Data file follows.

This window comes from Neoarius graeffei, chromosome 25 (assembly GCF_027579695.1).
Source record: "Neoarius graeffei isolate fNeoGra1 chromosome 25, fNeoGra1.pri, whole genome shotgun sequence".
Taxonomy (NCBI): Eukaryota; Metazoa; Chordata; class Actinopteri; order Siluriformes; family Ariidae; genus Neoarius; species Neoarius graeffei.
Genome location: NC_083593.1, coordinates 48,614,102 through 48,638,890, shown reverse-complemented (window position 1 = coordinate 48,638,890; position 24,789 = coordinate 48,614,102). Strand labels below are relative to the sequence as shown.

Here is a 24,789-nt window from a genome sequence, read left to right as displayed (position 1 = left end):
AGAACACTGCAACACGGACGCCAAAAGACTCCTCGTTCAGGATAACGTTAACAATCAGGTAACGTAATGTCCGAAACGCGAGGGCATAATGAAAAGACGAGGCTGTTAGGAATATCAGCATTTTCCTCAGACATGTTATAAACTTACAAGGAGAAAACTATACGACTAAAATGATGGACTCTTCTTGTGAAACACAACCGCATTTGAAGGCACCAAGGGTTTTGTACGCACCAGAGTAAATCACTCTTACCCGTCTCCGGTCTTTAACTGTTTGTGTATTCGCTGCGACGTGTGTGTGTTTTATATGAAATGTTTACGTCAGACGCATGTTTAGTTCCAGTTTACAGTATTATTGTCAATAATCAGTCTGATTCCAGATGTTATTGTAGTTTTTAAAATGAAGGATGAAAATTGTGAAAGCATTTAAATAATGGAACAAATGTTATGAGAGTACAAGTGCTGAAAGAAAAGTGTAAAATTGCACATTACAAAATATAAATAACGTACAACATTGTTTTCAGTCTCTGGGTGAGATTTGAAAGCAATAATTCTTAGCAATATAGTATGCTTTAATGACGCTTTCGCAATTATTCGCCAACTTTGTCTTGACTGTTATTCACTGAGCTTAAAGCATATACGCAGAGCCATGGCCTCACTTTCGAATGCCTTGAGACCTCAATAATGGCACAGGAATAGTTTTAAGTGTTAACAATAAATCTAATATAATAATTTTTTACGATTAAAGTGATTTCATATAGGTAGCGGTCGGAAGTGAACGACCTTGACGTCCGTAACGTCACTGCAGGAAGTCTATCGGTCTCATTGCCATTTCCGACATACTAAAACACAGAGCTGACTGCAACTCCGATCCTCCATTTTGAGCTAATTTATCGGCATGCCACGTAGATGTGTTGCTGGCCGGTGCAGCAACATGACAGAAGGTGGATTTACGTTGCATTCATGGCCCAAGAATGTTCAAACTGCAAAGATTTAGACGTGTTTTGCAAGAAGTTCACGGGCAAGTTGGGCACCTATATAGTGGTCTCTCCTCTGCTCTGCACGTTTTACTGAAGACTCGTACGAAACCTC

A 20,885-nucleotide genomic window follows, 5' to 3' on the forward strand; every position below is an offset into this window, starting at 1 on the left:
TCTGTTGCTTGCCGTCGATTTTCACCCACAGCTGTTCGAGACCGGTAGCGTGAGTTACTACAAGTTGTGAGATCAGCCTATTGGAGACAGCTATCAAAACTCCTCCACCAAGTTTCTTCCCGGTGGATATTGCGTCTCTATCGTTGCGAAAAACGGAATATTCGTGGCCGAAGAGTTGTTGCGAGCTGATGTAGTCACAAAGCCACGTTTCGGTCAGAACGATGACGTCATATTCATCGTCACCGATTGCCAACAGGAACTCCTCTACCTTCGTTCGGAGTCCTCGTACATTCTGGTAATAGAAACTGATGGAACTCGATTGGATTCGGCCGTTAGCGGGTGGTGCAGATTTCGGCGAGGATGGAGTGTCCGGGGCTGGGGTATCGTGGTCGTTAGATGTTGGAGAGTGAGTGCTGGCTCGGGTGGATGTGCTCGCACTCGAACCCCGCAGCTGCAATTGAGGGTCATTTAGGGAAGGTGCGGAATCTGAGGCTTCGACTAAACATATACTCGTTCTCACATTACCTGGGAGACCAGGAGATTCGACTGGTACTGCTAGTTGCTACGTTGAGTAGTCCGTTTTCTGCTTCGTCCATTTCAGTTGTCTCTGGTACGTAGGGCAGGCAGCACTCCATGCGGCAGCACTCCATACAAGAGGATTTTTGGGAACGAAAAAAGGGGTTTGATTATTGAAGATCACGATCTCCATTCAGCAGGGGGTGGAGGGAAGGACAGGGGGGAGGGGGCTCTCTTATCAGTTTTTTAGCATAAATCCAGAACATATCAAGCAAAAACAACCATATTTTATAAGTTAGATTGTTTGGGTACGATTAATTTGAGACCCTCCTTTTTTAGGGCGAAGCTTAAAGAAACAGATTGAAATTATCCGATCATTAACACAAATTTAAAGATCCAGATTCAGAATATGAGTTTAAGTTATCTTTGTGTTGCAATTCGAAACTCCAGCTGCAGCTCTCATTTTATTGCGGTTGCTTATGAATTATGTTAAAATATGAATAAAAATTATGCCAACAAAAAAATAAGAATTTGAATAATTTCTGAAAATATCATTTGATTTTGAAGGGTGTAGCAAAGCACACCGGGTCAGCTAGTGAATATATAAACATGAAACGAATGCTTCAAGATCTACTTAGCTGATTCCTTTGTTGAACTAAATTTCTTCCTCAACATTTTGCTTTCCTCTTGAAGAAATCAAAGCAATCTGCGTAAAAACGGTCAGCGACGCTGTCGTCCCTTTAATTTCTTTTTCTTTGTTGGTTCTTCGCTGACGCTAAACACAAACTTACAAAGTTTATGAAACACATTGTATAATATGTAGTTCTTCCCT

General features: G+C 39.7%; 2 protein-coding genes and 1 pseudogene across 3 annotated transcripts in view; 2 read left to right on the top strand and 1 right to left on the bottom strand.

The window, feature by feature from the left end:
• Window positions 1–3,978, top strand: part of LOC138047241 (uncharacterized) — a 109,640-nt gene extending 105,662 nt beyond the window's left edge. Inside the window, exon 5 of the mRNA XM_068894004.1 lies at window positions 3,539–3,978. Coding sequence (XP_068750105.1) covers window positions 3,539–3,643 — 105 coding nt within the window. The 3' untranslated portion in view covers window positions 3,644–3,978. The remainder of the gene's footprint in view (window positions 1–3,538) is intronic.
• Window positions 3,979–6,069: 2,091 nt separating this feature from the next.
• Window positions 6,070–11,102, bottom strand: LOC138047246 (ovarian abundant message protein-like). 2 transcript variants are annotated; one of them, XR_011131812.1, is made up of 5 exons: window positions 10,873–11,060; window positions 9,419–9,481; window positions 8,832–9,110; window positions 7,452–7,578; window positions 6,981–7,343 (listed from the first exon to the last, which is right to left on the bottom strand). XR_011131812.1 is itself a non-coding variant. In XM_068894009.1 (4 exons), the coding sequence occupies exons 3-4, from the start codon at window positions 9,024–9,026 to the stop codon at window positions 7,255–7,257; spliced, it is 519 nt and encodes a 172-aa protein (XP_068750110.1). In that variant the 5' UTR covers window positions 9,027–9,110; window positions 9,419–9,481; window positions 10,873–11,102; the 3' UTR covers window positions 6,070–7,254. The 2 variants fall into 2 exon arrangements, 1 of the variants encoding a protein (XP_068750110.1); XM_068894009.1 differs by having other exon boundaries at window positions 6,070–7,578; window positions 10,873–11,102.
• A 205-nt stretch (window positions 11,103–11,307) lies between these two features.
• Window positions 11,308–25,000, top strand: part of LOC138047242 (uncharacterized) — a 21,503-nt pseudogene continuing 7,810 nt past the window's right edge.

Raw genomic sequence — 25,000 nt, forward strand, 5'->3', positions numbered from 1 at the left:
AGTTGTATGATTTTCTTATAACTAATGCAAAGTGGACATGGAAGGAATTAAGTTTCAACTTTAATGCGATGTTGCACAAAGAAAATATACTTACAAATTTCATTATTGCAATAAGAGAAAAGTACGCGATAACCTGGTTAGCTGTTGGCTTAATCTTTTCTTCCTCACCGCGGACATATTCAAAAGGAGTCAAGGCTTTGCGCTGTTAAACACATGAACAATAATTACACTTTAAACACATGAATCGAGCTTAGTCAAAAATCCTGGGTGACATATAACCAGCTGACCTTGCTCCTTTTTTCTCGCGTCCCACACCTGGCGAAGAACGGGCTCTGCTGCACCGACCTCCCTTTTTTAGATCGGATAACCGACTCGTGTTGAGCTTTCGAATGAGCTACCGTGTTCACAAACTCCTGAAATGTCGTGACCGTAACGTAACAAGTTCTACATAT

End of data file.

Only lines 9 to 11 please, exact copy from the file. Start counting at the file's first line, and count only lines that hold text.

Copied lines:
General features: G+C 39.7%; 2 protein-coding genes and 1 pseudogene across 3 annotated transcripts in view; 2 read left to right on the top strand and 1 right to left on the bottom strand.

The window, feature by feature from the left end:
• Window positions 1–3,978, top strand: part of LOC138047241 (uncharacterized) — a 109,640-nt gene extending 105,662 nt beyond the window's left edge. Inside the window, exon 5 of the mRNA XM_068894004.1 lies at window positions 3,539–3,978. Coding sequence (XP_068750105.1) covers window positions 3,539–3,643 — 105 coding nt within the window. The 3' untranslated portion in view covers window positions 3,644–3,978. The remainder of the gene's footprint in view (window positions 1–3,538) is intronic.